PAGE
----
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Questions over American policy toward MEK in Iraq

If, as seems likely, the Mojahedin-e Khalq (MKO, MEK, PMOI) is de-proscribed in the UK, this ought to be good news for the group’s 3,300 members in Iraq. I reported on the situation there back in February and concluded that since the Iraqi Government is adamant that the MKO be expelled from the country as a foreign terrorist entity, the only practical solution was for a western government (most probably the UK) to de-proscribe the group so that the members currently trapped in Camp Ashraf could gain safe refuge there.

I am looking to see whether the MKO’s western backers will now push for this solution.

But I don’t hold much hope of that. If I am able to read the situation correctly, the MKO members in Camp Ashraf will be direct victims of the UK court ruling. By now they will have been ‘congratulated’ on their victory against the Iranian regime and told they will ‘soon be in Tehran’, although they will not be told how this is to be achieved.

It is clear that the group has deliberately been kept intact for five years and the obvious reason this would be done is so the group can be re-armed atTerrorists being rearmed - a threat to all some point and re-deployed against Iran – this time not by Saddam Hussein but by the US Administration. Last December American forces removed half the MKO dissidents from the TIPF adjacent to Camp Ashraf. (One of them drowned recently in a border incident in Turkey, others are still missing, some are in Iraqi Kurdistan and some clandestinely in Turkey. A few have gained safe refuge in Europe.)

DahukOn Friday May 2, 2008 American forces completely closed TIPF and transferred the remaining people to Dahouk in Kurdistan. They have been housed for two months and have food rations, but have been told they will then be given over to the UN refugee agency. This leaves many, many questions, and to date no official American answer has been forthcoming.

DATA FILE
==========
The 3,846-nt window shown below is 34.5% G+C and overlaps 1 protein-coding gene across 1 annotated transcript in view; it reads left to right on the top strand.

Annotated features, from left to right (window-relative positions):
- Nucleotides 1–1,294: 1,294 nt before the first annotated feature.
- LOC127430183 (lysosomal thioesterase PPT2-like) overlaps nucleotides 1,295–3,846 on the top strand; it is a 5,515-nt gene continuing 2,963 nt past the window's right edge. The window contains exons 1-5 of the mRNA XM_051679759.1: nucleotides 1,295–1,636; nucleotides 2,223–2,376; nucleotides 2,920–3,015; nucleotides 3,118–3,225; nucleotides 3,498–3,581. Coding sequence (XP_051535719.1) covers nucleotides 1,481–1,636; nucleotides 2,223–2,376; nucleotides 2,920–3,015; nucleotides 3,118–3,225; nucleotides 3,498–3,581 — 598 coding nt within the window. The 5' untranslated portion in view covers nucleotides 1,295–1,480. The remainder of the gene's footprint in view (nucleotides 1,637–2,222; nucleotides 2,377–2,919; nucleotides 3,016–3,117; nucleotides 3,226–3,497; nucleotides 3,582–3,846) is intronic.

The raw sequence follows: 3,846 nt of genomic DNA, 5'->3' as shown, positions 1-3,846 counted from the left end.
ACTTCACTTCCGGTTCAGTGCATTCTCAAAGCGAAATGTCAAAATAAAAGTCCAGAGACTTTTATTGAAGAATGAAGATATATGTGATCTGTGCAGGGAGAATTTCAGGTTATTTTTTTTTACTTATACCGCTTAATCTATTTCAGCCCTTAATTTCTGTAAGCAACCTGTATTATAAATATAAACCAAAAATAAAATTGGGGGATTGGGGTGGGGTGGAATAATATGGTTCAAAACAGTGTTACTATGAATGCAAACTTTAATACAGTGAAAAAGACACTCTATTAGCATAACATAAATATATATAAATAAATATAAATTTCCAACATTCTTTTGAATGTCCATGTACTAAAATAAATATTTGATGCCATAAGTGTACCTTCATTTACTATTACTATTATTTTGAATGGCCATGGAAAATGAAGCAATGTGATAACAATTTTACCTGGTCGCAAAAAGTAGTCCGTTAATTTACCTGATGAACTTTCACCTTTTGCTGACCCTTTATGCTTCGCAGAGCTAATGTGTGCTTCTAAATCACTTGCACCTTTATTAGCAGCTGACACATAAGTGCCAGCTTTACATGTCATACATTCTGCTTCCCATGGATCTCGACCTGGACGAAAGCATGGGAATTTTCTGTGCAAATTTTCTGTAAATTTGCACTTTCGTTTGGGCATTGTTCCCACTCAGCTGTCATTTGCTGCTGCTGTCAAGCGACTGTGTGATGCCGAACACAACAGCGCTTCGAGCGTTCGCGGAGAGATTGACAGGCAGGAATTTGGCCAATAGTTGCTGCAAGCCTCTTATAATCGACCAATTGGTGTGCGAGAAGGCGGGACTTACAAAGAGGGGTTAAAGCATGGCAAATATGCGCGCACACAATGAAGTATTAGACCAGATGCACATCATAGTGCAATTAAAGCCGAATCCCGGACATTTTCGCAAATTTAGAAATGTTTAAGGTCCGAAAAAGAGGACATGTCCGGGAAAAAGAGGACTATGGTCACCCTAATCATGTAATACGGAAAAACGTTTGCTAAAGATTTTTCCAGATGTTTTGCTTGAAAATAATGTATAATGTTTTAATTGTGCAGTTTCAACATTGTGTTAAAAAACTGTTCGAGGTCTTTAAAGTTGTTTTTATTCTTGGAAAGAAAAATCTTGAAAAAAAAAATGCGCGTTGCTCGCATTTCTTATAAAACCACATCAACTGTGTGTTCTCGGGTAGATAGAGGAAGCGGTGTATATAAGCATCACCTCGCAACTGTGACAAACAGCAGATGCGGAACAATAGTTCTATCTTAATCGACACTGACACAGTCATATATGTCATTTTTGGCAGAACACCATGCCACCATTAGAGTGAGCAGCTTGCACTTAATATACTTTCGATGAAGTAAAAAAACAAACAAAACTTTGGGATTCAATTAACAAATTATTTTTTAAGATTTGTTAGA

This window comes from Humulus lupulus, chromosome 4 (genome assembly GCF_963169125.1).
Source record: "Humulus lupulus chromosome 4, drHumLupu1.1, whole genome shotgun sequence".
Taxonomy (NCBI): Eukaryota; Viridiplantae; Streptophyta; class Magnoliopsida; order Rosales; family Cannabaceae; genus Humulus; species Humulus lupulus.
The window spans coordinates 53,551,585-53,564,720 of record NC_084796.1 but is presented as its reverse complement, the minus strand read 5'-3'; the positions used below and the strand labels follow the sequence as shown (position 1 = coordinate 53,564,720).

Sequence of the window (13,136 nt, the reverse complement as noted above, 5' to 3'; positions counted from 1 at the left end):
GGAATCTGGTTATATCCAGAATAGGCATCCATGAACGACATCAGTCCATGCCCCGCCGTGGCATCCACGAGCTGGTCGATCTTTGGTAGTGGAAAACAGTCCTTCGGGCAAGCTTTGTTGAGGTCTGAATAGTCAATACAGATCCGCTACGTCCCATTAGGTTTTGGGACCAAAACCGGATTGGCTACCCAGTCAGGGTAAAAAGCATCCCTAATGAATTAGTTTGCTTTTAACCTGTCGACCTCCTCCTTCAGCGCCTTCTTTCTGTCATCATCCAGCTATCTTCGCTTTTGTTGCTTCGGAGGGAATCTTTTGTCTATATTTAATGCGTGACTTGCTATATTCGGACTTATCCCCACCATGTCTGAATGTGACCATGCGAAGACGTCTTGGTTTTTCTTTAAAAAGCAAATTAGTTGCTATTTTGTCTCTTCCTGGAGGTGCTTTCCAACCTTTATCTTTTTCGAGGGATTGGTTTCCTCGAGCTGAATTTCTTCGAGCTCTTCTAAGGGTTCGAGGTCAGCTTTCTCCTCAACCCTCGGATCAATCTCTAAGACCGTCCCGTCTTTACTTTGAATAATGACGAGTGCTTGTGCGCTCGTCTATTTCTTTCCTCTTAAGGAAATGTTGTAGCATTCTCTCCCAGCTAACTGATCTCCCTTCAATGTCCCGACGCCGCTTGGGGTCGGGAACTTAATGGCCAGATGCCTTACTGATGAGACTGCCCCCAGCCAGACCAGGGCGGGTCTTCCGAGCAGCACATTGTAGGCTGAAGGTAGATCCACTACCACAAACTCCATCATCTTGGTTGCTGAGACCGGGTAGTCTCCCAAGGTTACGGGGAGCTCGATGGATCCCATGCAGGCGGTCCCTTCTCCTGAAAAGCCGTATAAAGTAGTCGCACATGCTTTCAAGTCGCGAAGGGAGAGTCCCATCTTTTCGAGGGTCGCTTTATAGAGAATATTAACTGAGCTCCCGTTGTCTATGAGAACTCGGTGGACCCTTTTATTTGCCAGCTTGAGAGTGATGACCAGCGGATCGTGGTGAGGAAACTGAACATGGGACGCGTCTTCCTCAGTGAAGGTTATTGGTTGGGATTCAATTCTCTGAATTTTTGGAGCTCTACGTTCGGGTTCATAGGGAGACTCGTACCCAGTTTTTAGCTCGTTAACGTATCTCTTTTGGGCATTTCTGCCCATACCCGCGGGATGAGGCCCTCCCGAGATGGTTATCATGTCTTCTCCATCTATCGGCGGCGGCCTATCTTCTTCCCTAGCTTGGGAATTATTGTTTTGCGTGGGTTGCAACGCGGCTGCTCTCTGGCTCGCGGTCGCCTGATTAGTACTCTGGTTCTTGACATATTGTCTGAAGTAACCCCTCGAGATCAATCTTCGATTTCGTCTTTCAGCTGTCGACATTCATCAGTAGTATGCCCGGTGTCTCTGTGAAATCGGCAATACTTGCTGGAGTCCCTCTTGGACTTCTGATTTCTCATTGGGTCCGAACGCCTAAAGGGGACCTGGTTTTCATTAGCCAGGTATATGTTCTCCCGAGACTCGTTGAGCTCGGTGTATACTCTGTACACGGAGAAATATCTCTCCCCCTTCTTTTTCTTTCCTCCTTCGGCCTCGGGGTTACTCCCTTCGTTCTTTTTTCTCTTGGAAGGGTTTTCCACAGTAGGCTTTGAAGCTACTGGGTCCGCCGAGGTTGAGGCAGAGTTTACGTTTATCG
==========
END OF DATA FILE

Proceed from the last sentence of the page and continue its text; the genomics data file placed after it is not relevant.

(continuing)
I would like to know:

Now TIPF has been removed, where can MKO members go if they want to leave the organisation? Are they condemned to stay and serve as "good terrorists" whether on the terrorist lists or not?

Now TIPF has been removed, what are American forces protecting (after 5 years of blaming others for allegedly supporting terrorists)? A terrorist camp? (It must not be forgotten that even if the whole western world removes the MKO from the terrorist lists, they are still regarded – and with good reason – as foreign terrorists in Iraq.)

If, as I have been told, the uniformed militants in Camp Ashraf are free to leave anytime they want, why are MNF forces there ‘protecting’ them?

If, as has been rumoured, the Americans will hand over Camp Ashraf to the Iraqis by the end of the year, what will happen to the uniformed militants who are now protected there?

Will the likes of Lord Corbett and company, who have been supporting terrorism in Iran and Iraq under the banner of the MKO’s Klashinkov for the past thirty years, now at least sponsor a handful of those same people who have been abused by his cult and bring them to safety? Some of them surely are ready to retire on even a small pension!

Have efforts to have the MKO de-proscribed been so that the cult’s leaders, including cult guru Massoud Rajavi, can take up residence in London but the members stay to kill and be killed in Iraq and Iran?

At the invitation of Ms Batul Soltani (representative of Sahar NGO in Baghdad) I have visited Turkey to attend various meetings concerning the situation of former MKO people (from TIPF) who are trying to leave Iraq and Turkey. After talking with some of them, it is becoming clear they are facing obstacles and counter measures so that they fail (and even get killed in the way).

The repeated accusation – from a wide range of observers, not only the direct victims – is that the American approach to the MKO has been to deliberately stop people leaving this terrorist cult; that the MKO is maintained by interests who play the card of ‘taking them off the list’ with the Islamic Republic of Iran.

Ultimately, those who had the power but who have failed or been unable or refused to dismantle a tiny foreign terrorist camp and its military structure in Iraq – despite continued requests by the Iraqi government to do so – are responsible for whatever disaster befalls its victims there.


By Massoud Khodabandeh – Iran-Interlink – May 11, 2008

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